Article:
Today we have a guest post from Sheena Murphy. Sheena has over 5 years experience in Customer Service and Social Media. Having worked previously in telecommunications, she is passionate about mobile technology and gadgetry in general. Also interested in gaming and hiking, you can find her in front of a screen or on top of mountain; often both at the same time. Follow Sheena on Twitter – @xgwishyx.

How to Effectively Speak to Companies on Social Media – an Agent’s Perspective

Karl Pilkington said it best when he said “Have a moan, it’s good for ya. Release it at that moment, get it out.” And nothing helps facilitate this more than Social Media.

RedC predicts 71% of the Irish population will be using smartphones by the end of this year. With Facebook, Twitter, blogs and forums at our fingertips, the so-called “keyboard warriors” can make and break brands. However being loudest is not the key to an effective customer service experience.

I’ve worked in Customer Service and Social Media for many years so from my side of the keyboard, here are my top tips for getting your point across on Social Media.


1. Don’t Give A F**k

Seriously, no curse words. If you go in guns blazing, cursing and blinding the agent on the other side is guaranteed to dislike you. Remember that you’re talking to a human representative of the company, who has a long queue of complaints and queries to get through, and you will be put on the long finger. Okay, that may not be fair, but if you were to walk into a shop and say the same thing do you think the assistant would take a liking to you? Of course not! By being calm and explaining your query clearly, the agent (and other readers) will empathise with you and will appreciate your approach, leading to a quick and simple resolution, that benefits everyone involved.

So stay calm, express your distress in a rational way and then sit back and wait. Which leads me to point number 2….

2. Nobody Likes a Troll

Resist the urge to go for the CTRL C+V combo attack. Multiple tweets simply stating negative comments without any actual questions or requests for help also fall into this category. When sending your query to a company on Facebook post once on their wall or send a private message if their wall is off. Commenting a complaint on an unrelated public post is unlikely to be seen, unlikely to be responded to and it’s just plain rude. Worse still is posting the same comment over and over on every post on their page, that type of spamming will get you a lifetime ban quicker than you can threaten a call to Joe Duffy. The majority of companies have a policy in place that means that every tweet or post is responded to, so you will get an answer, but you may have to wait for up to 24 hours. If you need an urgent response it’s best to call their contact centre or go to a store, otherwise give it some time.



3. You’re threatening to go to the Media? You already are in the Media.

Social Media is a public and often unmoderated space. If you have voiced a complaint online and for some reason have not received the resolution you expected, or if your peers are siding with the brand, then guess what. You’re probably wrong. Threatening to go to Joe Duffy, or another social media site will get you nowhere and reduces your complaint to petty ranting. It also runs the risk of causing your query to be escalated to a manager or PR team, which means your query will take longer to resolve, and probably will result in the same answer anyway. Take a breath, go private and request further information if available, or a reasonable compromise. Be prepared, you may not get the answer you want. When you take the complaint to a public space you are putting your complaint to a jury of your peers. And their decision is final.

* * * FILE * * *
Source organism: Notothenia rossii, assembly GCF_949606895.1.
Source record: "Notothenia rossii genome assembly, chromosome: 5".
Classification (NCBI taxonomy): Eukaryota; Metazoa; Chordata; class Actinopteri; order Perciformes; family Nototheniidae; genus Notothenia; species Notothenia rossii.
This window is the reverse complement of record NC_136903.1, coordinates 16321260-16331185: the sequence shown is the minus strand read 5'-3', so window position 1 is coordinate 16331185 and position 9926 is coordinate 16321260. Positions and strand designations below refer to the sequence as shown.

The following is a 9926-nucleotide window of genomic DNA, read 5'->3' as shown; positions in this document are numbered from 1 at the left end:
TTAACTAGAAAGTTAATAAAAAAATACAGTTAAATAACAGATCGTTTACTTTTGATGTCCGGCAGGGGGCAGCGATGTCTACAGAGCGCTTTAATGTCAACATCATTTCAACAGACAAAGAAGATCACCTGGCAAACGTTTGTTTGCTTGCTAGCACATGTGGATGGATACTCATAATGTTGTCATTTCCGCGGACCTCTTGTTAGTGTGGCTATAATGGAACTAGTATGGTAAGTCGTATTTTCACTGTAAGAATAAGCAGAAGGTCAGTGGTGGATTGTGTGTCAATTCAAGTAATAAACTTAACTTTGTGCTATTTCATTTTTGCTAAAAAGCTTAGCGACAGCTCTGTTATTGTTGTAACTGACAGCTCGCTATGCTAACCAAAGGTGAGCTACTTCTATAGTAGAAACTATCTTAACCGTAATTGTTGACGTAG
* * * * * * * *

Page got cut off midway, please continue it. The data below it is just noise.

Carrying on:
4. Cross platform complaints

If you post on Twitter, Facebook and a forum you’re likely to be talking to the same person or team on all three, so do us all a favour and cut our workload by going to one platform, and sticking with it! Add to the mix calls, emails and queries in person and yes, you may receive conflicting information. It’s unavoidable as everyone in the company will be trying to help you in their own way (if you followed the above rules of course) and some will have more power or leeway than others. On top of that you have personal experience, better training in some areas, or simply a nicer person, so not every resolution will be the same. If you feel your resolution could be improved upon go private to suggest an alternative, there often are some resolutions than cannot be offered publicly.

Frustrated office work at his desk


5. If your experience was fantastic and you’re happy – TELL PEOPLE!

The wonderful thing about working in social media is that you get to see the fruits of your labour. You help brilliant like-minded people and they come back to say thank you and let you know how they got on. Building a community based on mutual respect filled with people who have appreciated your help, and in turn pass it onto others, is extremely rewarding. The flip-side is that it can be soul crushing to spend hours, days, weeks on a difficult query to give a resolution above and beyond the expectation and then……….nothing. No reply, no update from the customer. Us agents love to hear follow up from the people we’ve helped, even if your issue has recurred, but especially if it has worked out well. It helps us to improve our processes for future queries, and expands our community of like-minded individuals.

Hopefully this article has helped you effectively chat to companies online. The key here is that you’re speaking to a human, a human hired to help you and protect the brand. Nobody benefits from an unhappy customer! So be confident, be polite, know what you expect and be prepared to negotiate. And above all, be safe, keep personal details to a private message and use social media responsibly.



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